Within the last year, a School of the Arts (Sota) student has seen three of her teachers leave the school.
First, it was a senior teacher in the literature department. Then another literature teacher, also a senior teacher, left last month. Two weeks ago, she was told that her biology teacher will leave early next month - five months before the International Baccalaureate exams.
She and other students in her year told The Sunday Times they are worried about the impact such departures will have on their learning.
Some students also have seen their coursework supervisors leave halfway through the year. Internally assessed coursework such as study reports make up 20 per cent to 50 per cent of overall grades.
"The change from one teacher to another has been very abrupt," said the final-year student, on condition of anonymity.
The issue of staff attrition at Sota came under the spotlight after a student's art piece sparked discussion.
Year 6 student Calleen Koh, 18, sat down in front of the staffroom door and wrote down the names of teachers who had left on at least 20 pieces of paper, which were then folded into aeroplanes and placed outside the general office. The school removed the planes, explaining that they were put up without any explanation and went against guidelines.
Sota said 10 full-time teachers, or about 6 per cent of its teaching staff, left the school in the first two terms of this year. The school will fill all vacancies by the end of next month, when the third term begins.
The Sunday Times understands that at least six who left this year were in senior positions such as senior teachers or heads of department. Sota said that staff who resign have to give a minimum notice period of one month.
It is understood that on May 19, principal Lim Geok Cheng addressed the removal of the art piece, and congratulated Calleen on her work, in a speech to the school. Ms Lim also said that it raised questions about why teachers are leaving.
She explained that the perception that a large number of teachers are leaving the school at the same time may be due to there being popular windows when teachers choose to leave, such as after they collect their performance bonus or to time it with the June holidays.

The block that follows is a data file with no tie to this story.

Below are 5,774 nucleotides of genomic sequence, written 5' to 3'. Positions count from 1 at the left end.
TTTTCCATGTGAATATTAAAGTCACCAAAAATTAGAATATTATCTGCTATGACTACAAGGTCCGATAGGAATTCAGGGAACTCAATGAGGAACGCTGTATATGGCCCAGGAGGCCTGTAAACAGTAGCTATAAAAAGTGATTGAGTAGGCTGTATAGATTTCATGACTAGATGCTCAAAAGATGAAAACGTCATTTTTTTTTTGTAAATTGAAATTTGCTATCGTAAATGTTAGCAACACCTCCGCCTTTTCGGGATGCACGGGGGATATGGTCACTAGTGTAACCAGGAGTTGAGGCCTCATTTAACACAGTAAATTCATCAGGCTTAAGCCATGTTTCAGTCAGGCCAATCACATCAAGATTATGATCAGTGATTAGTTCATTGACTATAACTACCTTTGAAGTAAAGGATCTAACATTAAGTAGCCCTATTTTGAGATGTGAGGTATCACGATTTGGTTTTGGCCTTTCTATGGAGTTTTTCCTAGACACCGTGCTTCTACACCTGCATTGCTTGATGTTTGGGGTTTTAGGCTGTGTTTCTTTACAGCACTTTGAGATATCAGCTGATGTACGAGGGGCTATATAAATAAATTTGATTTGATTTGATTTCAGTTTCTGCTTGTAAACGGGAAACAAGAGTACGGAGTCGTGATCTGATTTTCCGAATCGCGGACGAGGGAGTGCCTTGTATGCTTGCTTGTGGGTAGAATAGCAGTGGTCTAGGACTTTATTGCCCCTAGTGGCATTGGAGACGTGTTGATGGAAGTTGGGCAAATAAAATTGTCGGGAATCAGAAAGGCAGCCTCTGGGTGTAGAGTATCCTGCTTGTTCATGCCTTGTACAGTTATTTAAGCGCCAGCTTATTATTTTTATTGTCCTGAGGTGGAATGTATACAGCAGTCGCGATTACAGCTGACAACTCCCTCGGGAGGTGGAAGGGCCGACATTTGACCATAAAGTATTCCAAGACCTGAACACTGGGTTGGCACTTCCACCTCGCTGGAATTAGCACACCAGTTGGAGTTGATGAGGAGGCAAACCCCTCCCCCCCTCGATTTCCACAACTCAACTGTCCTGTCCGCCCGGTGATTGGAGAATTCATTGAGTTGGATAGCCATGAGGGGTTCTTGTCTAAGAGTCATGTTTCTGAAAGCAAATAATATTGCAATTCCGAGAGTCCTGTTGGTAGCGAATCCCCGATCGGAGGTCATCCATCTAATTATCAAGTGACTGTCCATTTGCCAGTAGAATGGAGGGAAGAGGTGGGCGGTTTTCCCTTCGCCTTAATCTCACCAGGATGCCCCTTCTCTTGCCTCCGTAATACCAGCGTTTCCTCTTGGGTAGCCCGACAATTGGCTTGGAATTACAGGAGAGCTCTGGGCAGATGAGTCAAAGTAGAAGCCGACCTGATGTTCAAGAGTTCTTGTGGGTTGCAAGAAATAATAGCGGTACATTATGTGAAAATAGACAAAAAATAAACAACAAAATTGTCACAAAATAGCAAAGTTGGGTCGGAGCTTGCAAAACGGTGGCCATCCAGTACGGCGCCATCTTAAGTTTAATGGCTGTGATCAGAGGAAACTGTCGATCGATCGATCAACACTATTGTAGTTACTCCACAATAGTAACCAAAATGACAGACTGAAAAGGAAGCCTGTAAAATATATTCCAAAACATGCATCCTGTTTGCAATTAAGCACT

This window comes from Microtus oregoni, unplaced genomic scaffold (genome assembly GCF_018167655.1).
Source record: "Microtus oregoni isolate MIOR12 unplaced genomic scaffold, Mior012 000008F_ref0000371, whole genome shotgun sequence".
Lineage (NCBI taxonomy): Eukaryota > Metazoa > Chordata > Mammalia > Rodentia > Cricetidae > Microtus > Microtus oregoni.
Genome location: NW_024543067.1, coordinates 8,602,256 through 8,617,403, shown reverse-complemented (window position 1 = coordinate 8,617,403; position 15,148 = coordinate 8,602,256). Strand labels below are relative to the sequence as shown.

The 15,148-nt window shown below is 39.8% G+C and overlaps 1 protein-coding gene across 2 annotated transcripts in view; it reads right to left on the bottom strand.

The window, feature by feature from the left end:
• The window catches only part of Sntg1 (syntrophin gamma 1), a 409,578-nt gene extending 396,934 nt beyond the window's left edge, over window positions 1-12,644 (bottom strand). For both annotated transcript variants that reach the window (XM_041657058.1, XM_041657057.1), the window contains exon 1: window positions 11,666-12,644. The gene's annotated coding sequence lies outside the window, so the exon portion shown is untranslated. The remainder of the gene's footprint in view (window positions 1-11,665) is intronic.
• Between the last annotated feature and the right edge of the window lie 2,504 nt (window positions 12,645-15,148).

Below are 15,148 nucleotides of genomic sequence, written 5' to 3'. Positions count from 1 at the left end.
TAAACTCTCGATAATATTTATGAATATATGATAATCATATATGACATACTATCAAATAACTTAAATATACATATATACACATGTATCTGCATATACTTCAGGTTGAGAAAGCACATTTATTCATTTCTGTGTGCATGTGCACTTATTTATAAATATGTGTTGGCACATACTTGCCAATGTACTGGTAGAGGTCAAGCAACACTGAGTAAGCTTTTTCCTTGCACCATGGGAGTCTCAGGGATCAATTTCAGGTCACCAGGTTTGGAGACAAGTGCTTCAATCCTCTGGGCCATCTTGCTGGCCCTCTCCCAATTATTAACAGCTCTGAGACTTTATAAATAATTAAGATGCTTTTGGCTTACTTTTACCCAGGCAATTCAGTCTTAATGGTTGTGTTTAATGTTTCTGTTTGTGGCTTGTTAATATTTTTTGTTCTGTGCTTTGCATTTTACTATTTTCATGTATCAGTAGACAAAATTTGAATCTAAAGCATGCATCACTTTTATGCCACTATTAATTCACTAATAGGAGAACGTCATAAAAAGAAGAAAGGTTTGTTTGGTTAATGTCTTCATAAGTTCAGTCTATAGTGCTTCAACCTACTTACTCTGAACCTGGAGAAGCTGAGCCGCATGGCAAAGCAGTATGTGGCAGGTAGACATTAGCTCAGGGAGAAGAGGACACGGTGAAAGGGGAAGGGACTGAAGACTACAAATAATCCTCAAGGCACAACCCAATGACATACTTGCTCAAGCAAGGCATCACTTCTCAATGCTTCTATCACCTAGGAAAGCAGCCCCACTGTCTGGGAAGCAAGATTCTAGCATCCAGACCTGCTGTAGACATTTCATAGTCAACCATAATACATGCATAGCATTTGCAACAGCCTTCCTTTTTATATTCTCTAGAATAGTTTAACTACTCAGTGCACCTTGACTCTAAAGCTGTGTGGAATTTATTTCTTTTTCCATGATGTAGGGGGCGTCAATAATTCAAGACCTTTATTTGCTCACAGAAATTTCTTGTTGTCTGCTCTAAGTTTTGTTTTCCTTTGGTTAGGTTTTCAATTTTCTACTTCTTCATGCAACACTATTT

Sota had said earlier that turnover rates at the school have remained constant at 12 per cent over the past five years, and that teachers may leave because of a move overseas, new job offers or the end of their secondment from the Ministry of Education. As Sota is an independent school, around nine in 10 of its teachers are direct hires.
Several current and former teachers said there may be other possible push factors. One teacher, who had been with Sota for more than five years, said that his "best years in teaching" were spent there. Yet he left sometime in the last three years as he was worried the school was more focused on attracting academically bright students instead of those with a bigger interest in the arts. "The attraction for any student coming into Sota must be the offer of an arts education experience unlike other schools," he said.
But he noted that such a disagreement "can happen in any organisation", and said that the school does not lack good teachers who are "passionate about teaching in Sota".
Another teacher who left said she did so to pursue another job. But she said disagreements with new heads that were appointed in her department in the first half of 2015 also prompted her departure. "They don't quite understand what it means for literature to flourish in an open-minded and critical climate," she said.
For example, an exam piece including an account by someone who had gone through the 1980s Aids crisis in the United States was met with " very unnecessary resistance", though it was ultimately given the go-ahead.
A current teacher said that some of her colleagues were unhappy with the amount of micro-managing by their superiors.
Madam Connie Looi, 50, a parent of a Year 4 Sota student, was initially concerned about how the staff departures may affect her daughter's studies, but felt more at ease after she spoke to the Sota parents' association about the issue.
A parent of a Year 6 student, who declined to be named, is worried about her daughter, who has started to fail some subjects. "When teachers keep changing, how can they monitor her performance and give her feedback?"
Ms Lim said that new teachers are paired with another teacher in a similar job scope to help them settle. The school also makes immediate arrangements when a teacher wants to leave to minimise disruption. "We are appreciative that our teachers stand together whenever needed, for instance, volunteering to take on more teaching hours."
As for criticism of the removal of the paper planes, Ms Lim said that Calleen "is most welcome to request to have her work presented again".
Mr Sean Tobin, head of the theatre faculty, said that Sota is still learning how to handle delicate situations such as the incident involving Calleen's art piece.
"There are no easy answers to questions about how to maintain harmony while also encouraging experimentation and discovery."